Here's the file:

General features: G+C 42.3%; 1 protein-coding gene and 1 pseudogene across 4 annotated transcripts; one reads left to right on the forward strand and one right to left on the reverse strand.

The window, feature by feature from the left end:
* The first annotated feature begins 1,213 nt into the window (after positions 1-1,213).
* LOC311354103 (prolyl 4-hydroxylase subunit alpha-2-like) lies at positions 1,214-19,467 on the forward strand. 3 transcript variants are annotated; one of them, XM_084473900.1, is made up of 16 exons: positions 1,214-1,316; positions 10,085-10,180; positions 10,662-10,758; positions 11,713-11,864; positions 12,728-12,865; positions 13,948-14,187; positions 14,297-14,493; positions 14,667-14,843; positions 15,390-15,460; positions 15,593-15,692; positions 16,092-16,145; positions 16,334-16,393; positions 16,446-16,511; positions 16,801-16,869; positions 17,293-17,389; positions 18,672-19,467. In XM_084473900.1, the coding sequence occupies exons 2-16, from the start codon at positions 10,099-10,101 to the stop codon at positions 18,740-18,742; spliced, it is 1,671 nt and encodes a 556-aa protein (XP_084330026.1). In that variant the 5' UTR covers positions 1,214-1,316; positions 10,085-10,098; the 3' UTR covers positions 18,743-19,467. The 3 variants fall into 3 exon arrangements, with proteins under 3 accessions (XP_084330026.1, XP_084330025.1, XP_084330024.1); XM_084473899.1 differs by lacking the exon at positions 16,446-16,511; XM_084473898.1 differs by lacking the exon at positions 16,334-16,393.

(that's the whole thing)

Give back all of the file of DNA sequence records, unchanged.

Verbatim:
General features: G+C 42.3%; 1 protein-coding gene and 1 pseudogene across 4 annotated transcripts; one reads left to right on the forward strand and one right to left on the reverse strand.

The window, feature by feature from the left end:
* The first annotated feature begins 1,213 nt into the window (after positions 1-1,213).
* LOC311354103 (prolyl 4-hydroxylase subunit alpha-2-like) lies at positions 1,214-19,467 on the forward strand. 3 transcript variants are annotated; one of them, XM_084473900.1, is made up of 16 exons: positions 1,214-1,316; positions 10,085-10,180; positions 10,662-10,758; positions 11,713-11,864; positions 12,728-12,865; positions 13,948-14,187; positions 14,297-14,493; positions 14,667-14,843; positions 15,390-15,460; positions 15,593-15,692; positions 16,092-16,145; positions 16,334-16,393; positions 16,446-16,511; positions 16,801-16,869; positions 17,293-17,389; positions 18,672-19,467. In XM_084473900.1, the coding sequence occupies exons 2-16, from the start codon at positions 10,099-10,101 to the stop codon at positions 18,740-18,742; spliced, it is 1,671 nt and encodes a 556-aa protein (XP_084330026.1). In that variant the 5' UTR covers positions 1,214-1,316; positions 10,085-10,098; the 3' UTR covers positions 18,743-19,467. The 3 variants fall into 3 exon arrangements, with proteins under 3 accessions (XP_084330026.1, XP_084330025.1, XP_084330024.1); XM_084473899.1 differs by lacking the exon at positions 16,446-16,511; XM_084473898.1 differs by lacking the exon at positions 16,334-16,393.